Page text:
Christianne Roumie, MD, on Intensive SBP Control and Diabetes Incidence

Intensive systolic blood pressure (SBP) treatment is likely not associated with increased diabetes, but may be associated with more impaired fasting glucose, according to new findings published in Hypertension.

Researchers arrived at their conclusion in a new analysis of data from The Systolic Blood Pressure Intervention Trial (SPRINT). In the present analysis, the researchers compared the impact of intensive blood pressure (BP) treatment (defined as an SBP of less than 120 mm Hg) with that of standard treatment (less than 140 mm Hg). Participants included in the study were aged 50 years or older, had an SBP of 130 to 180 mm Hg, and had increased cardiovascular risk.

The study’s main outcome was incident diabetes, defined as a fasting blood glucose ≥126 mg/dL, self-reported diabetes, or new use of hypoglycemic agents. The secondary outcome was impaired fasting glucose (defined as 100 to 125 mg/dL) among participants with normoglycemia (defined as less than 100 mg/dL).

A total of 299 (2.3% per year) incident diabetes events occurred among 4187 participants in the intensive treatment group compared with 251 events (1.9% per year) in the standard treatment group. These translated to rates of 22.6 vs 19.0 events per 1000 person-years of treatment, respectively, with an adjusted hazard ratio (HR) of 1.19. For impaired fasting glucose, the rates were 26.4 vs 22.5 per 100 person-years in the intensive and standard treatment groups, respectively (adjusted HR 1.17).

“The risks and benefits of intensive blood pressure targets should be factored into individualized patient treatment goals,” the authors of the study wrote.

Endocrinology Consultant spoke with study author Christianne Roumie, MD, MPH, associate professor of Internal Medicine and Pediatrics at Vanderbilt University Medical Center, and physician in the Veterans Affairs Tennessee Valley Healthcare System in Nashville, Tennessee.

Endocrinology Consultant: What prompted you to assess whether intensive systolic blood pressure (SBP) control was associated with the incidence of diabetes in patients with elevated cardiovascular risk and an SBP of 130 to 180 mmHg?

Dr Roumie: The SPRINT Randomized Trial provided a nice opportunity to evaluate the relationship between intensive BP control and the development of diabetes. There are prior observational studies that found a relationship between higher BPs and the development of new onset diabetes, but in most of those studies, patients did not have a high risk of CVD. The SPRINT Trial started with a high cardiovascular risk population who were free of diabetes at the time of enrollment and randomization. Those patients were randomly assigned to either intensive BP control with a systolic goal of less than 120 mmHg, or standard blood pressure goal (or systolic of less than 140 mmHg). All patients were followed from randomization for a median of about 3 years for the development of diabetes.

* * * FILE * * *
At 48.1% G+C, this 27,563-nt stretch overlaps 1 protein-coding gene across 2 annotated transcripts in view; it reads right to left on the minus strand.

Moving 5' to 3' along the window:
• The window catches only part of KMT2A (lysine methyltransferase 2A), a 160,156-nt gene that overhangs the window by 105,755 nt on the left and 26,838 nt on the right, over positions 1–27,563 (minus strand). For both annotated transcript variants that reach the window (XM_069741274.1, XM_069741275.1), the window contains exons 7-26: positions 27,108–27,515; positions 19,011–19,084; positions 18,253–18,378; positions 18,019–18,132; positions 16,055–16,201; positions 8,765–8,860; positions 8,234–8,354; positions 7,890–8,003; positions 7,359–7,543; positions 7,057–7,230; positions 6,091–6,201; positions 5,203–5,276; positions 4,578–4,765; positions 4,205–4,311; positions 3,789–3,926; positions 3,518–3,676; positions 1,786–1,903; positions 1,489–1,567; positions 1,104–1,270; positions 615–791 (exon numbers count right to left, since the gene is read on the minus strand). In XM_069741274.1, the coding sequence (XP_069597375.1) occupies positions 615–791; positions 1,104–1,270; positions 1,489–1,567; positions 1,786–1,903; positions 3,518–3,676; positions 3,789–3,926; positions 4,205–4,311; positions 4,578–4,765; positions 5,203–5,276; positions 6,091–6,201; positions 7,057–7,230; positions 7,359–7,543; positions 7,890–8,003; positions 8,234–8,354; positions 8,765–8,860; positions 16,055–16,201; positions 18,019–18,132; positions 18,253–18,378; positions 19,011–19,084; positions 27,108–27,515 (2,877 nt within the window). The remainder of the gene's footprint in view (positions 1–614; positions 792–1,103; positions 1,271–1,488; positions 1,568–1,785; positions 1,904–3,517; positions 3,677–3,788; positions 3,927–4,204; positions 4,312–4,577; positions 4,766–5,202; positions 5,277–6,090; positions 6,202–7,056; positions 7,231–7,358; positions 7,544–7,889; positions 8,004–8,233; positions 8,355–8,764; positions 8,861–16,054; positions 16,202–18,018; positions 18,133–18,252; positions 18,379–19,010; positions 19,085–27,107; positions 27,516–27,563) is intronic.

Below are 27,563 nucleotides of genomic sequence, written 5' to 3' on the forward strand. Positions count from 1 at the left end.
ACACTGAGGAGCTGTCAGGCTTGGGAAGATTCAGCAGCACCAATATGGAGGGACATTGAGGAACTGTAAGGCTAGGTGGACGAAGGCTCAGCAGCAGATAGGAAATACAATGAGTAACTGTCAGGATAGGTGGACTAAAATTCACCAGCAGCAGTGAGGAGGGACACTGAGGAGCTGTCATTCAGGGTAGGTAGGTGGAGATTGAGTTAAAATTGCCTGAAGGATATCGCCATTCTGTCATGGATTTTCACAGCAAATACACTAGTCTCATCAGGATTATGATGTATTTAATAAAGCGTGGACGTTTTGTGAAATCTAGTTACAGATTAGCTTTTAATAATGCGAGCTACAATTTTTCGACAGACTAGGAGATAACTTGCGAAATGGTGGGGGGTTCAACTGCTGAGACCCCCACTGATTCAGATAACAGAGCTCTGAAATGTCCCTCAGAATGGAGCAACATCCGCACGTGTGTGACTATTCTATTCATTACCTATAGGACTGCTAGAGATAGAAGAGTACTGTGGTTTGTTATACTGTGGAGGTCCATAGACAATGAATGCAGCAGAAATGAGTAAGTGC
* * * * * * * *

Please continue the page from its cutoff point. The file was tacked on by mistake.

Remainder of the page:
Endocrinology Consultant: The results of your analysis indicated that intensive SBP control was not associated with increased diabetes, but was associated with more impaired fasting glucose in this patient population. How does this finding inform clinical practice?

Dr Roumie: Impaired fasting glucose is defined as a fasting blood sugar between 100 and 125 mg/dL. This was a very common occurrence among participants in both study arms. Impaired fasting glucose occurred in 16% of patients in the standard arm and 18% of patients in the intensive arm. The clinical significance of this elevated blood sugar should be considered along with the main SPRINT Trial findings of reductions in cardiovascular outcomes and death.

Endocrinology Consultant: What does this study suggest about the benefits and risks of intensive SBP control in patients with elevated cardiovascular risk, as well as the importance of individualized treatment?

Dr Roumie: Practically, this suggests that individualized treatment goals need to be pursued for most patients based on their risk for diabetes, the possible benefits of the reduced cardiovascular risk, and additional consideration of their antihypertensive medication burden. 

Endocrinology Consultant: What key takeaways do you hope to leave with health care clinicians reading this piece?

Dr Roumie: The main SPRINT findings were terminated early due to overwhelming evidence of benefit. There was a statistically and clinically significant reduction in cardiovascular events with intensive BP control. The risk of impaired fasting glucose was also more common among those in the intensive group but was small when compared to the beneficial effects on mortality.

Endocrinology Consultant: What is the next step for future research?

Dr Roumie: There remains a complex relationship between the medications used to treat hypertension and the risk of diabetes development. Future work will examine if the medications used for hypertension treatment had a protective or harmful association with diabetes.

—Christina Vogt

Roumie CL, Hung AM, Russell GB, et al. Blood pressure control and the association with diabetes mellitus incidence: Results from SPRINT Randomized Trial. Hypertension. 2020;75(2):331-338. https://doi.org/10.1161/HYPERTENSIONAHA.118.12572.